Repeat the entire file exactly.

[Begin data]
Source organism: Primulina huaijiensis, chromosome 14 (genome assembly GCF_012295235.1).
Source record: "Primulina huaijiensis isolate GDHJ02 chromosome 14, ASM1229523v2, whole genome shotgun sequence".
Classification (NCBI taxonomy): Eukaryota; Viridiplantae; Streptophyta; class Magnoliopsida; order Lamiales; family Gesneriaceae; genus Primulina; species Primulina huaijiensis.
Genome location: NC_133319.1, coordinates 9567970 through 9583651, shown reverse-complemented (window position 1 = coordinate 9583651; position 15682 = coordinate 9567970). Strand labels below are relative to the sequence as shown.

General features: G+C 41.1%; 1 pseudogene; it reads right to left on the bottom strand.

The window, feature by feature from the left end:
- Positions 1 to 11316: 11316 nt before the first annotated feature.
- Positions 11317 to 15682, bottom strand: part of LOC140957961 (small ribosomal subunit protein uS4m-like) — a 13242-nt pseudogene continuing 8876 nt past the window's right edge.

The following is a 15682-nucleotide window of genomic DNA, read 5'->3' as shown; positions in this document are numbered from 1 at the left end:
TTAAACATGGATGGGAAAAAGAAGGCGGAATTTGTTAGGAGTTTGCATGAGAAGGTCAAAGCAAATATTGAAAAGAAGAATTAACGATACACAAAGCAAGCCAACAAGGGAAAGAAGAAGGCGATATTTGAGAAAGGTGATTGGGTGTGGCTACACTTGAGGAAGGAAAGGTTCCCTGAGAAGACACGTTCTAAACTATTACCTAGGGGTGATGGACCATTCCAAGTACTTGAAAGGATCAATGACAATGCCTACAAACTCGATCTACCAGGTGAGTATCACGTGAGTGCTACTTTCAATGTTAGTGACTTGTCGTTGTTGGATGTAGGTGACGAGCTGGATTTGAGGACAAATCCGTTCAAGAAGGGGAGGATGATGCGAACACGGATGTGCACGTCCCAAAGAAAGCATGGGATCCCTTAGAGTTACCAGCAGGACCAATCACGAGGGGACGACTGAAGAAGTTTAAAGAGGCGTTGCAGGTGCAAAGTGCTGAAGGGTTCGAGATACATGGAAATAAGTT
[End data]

Source organism: Primulina huaijiensis, chromosome 14 (genome assembly GCF_012295235.1).
Source record: "Primulina huaijiensis isolate GDHJ02 chromosome 14, ASM1229523v2, whole genome shotgun sequence".
Classification (NCBI taxonomy): Eukaryota; Viridiplantae; Streptophyta; class Magnoliopsida; order Lamiales; family Gesneriaceae; genus Primulina; species Primulina huaijiensis.
Genome location: NC_133319.1, coordinates 9567970 through 9583651, shown reverse-complemented (window position 1 = coordinate 9583651; position 15682 = coordinate 9567970). Strand labels below are relative to the sequence as shown.

General features: G+C 41.1%; 1 pseudogene; it reads right to left on the bottom strand.

The window, feature by feature from the left end:
- Positions 1 to 11316: 11316 nt before the first annotated feature.
- Positions 11317 to 15682, bottom strand: part of LOC140957961 (small ribosomal subunit protein uS4m-like) — a 13242-nt pseudogene continuing 8876 nt past the window's right edge.

The following is a 15682-nucleotide window of genomic DNA, read 5'->3' as shown; positions in this document are numbered from 1 at the left end:
TTAAACATGGATGGGAAAAAGAAGGCGGAATTTGTTAGGAGTTTGCATGAGAAGGTCAAAGCAAATATTGAAAAGAAGAATTAACGATACACAAAGCAAGCCAACAAGGGAAAGAAGAAGGCGATATTTGAGAAAGGTGATTGGGTGTGGCTACACTTGAGGAAGGAAAGGTTCCCTGAGAAGACACGTTCTAAACTATTACCTAGGGGTGATGGACCATTCCAAGTACTTGAAAGGATCAATGACAATGCCTACAAACTCGATCTACCAGGTGAGTATCACGTGAGTGCTACTTTCAATGTTAGTGACTTGTCGTTGTTGGATGTAGGTGACGAGCTGGATTTGAGGACAAATCCGTTCAAGAAGGGGAGGATGATGCGAACACGGATGTGCACGTCCCAAAGAAAGCATGGGATCCCTTAGAGTTACCAGCAGGACCAATCACGAGGGGACGACTGAAGAAGTTTAAAGAGGCGTTGCAGGTGCAAAGTGCTGAAGGGTTCGAGATACATGGAAATAAGTT